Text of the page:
Introduction to Tibet 86 and Beyond
This blog is more of a repository of notes, experiences, lists, photographs, and descriptions regarding study and travel in Tibet. The genesis of this blog is my transferring materials from 1985 and 1986 to digital format for a possible return to the high plateau in 2012.
Any reader that has questions, comments, etc. is encouraged to respond. I am not a scholar but do endeavour to be accurate and helpful to those who may have an interest in Tibet. My scholarly sources are old (although trying to catch up) and include those publications in English that were available in the mid 1980s including Tucci, Kessler, Desideri, Roerich, Stein, Snelgrove, Richardson, Kawaguchi, Das, de Nebesky-Wojkowitz, etc. If you find anything in these posts worthy of citation, just let me know.
The mid 1980s was a great time to visit Tibet. Individual travelers could go where they wished without any restrictions to speak of. Even the “off limits” areas took effort to visit but the authorities did not mind much. The only folks who had any problems were near the border areas or military bases.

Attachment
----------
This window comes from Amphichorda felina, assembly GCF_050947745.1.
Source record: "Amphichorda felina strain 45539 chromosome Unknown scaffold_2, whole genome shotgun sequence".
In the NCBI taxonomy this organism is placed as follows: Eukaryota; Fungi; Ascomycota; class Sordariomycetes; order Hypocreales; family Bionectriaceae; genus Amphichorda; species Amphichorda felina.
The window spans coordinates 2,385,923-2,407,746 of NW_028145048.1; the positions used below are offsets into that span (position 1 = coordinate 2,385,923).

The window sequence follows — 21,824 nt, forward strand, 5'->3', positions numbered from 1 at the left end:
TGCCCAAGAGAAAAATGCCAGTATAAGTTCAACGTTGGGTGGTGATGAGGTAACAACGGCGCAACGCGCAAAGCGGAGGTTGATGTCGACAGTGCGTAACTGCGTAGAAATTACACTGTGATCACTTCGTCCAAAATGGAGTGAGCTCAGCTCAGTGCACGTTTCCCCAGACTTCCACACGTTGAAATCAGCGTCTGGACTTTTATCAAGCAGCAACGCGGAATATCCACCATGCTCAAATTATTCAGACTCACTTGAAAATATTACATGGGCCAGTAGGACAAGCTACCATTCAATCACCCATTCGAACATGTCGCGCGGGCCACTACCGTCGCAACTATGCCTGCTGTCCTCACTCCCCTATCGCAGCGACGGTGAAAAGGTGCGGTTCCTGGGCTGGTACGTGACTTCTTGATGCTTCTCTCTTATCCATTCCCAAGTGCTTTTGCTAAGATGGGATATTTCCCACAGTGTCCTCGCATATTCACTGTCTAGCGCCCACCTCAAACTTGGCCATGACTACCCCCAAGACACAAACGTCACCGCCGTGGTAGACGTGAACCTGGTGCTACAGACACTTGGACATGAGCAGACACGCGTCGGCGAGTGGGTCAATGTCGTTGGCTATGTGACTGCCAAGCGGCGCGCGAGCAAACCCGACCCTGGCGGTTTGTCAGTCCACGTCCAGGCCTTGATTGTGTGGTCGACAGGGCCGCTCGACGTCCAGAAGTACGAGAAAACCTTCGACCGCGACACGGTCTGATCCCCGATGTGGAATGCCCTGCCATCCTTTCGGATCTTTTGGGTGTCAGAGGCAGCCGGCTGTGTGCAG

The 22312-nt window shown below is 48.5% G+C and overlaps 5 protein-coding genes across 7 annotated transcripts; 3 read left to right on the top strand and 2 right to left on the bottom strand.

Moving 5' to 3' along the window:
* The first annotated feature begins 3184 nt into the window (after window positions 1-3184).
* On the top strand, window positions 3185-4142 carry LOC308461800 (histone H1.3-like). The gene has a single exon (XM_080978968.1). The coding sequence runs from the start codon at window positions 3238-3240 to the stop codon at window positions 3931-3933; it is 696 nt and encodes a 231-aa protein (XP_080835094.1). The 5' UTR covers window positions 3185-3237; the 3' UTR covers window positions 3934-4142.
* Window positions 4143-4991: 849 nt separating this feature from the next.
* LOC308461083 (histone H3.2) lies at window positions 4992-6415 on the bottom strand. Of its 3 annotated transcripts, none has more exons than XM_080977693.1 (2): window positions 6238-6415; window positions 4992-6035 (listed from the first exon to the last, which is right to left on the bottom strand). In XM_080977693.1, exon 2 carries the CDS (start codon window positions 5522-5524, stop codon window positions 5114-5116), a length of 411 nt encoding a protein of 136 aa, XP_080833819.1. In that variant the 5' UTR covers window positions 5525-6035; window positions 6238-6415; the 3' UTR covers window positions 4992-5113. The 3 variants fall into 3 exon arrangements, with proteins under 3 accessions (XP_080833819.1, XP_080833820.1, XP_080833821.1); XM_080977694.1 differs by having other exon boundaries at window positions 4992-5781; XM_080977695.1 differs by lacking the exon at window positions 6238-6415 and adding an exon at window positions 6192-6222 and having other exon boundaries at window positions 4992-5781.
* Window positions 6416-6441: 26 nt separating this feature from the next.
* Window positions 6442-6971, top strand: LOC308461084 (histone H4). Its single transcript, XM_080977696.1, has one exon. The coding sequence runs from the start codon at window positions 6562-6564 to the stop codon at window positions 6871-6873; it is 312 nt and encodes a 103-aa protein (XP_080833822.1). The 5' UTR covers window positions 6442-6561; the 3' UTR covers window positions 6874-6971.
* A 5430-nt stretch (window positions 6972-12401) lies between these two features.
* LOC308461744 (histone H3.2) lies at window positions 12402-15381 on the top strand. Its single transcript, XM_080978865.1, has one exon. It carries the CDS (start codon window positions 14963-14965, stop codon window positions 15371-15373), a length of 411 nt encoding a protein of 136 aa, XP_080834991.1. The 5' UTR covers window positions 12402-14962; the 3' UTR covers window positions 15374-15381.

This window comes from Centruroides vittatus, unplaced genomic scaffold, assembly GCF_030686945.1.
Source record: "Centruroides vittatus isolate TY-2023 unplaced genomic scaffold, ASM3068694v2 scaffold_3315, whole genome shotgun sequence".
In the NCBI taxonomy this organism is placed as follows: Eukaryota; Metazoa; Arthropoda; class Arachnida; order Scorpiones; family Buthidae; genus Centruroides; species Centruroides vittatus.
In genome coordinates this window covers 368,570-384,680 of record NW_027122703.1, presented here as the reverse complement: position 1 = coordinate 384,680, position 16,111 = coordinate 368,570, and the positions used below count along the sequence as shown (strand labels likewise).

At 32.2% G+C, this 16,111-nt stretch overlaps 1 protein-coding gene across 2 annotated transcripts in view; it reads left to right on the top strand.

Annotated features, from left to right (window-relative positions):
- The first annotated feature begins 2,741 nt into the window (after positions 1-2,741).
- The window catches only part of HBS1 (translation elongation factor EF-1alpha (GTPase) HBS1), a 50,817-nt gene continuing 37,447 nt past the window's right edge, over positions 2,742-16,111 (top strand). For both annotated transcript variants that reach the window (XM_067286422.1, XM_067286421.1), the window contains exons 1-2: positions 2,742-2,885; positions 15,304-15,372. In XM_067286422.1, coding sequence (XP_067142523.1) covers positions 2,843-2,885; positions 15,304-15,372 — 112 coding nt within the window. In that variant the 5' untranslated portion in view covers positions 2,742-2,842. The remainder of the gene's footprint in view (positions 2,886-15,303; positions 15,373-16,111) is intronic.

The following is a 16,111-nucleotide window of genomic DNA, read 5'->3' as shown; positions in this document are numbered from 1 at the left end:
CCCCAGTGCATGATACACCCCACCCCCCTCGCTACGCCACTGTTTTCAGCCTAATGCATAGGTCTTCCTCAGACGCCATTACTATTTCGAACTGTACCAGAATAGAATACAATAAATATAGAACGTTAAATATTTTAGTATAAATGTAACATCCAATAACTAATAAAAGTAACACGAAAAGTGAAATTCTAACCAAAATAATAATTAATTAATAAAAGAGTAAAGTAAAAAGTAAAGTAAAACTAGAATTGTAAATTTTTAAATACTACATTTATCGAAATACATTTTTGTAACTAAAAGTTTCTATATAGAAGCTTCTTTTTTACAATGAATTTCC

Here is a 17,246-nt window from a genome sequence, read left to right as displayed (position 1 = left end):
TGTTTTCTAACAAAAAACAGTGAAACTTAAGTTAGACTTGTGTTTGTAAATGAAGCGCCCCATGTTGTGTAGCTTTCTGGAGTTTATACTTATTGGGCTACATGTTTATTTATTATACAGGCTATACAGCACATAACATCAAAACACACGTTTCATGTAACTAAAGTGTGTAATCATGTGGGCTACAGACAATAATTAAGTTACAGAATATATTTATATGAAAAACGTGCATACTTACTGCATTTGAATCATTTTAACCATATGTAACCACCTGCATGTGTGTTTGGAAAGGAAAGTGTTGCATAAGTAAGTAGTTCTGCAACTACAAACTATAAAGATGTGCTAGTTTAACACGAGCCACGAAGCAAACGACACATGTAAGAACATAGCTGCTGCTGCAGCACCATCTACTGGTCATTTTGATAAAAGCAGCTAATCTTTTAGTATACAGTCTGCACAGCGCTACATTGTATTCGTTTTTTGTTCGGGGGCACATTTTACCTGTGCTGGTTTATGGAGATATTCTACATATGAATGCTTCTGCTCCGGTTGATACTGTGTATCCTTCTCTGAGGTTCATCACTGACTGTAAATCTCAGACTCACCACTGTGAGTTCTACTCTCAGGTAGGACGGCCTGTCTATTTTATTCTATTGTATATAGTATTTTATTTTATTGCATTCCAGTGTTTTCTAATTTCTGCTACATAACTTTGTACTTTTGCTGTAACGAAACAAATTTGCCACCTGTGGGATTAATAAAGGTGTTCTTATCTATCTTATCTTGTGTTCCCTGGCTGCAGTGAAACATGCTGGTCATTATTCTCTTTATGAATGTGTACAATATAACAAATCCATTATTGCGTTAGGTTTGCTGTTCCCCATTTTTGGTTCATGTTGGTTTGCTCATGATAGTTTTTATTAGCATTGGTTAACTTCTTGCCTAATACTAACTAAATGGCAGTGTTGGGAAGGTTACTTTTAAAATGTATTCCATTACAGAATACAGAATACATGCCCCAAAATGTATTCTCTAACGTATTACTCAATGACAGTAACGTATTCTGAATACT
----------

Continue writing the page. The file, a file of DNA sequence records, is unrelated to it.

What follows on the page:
I met numerous people with a deep interest in Tibet as it had been closed to foreigners up to that point. The travel was rough and primitive so it was not for the ordinary traveler. I feel very fortunate to have visited a very special place at a very special time.
Throughout this blog, Tibetan terms (Wylie and Tibetan script) will be used for places that are not that well known.
Places visited are mostly standard for many going to Tibet these days but were often difficult to reach in the mid 1980s. Locations include:
- Kham — Tarsumdo, Gatar, Kandze, Derge, Drolmalhakhang, Chamdo. We also took a long trek between Derge up the Dri Chu to Drolmalhakhang and visited many Sakya and Bonpo towns along the way.
- Lhasa and surrounding area
The purpose of this blog is not to provide commentary or observations on the economic or political conditions.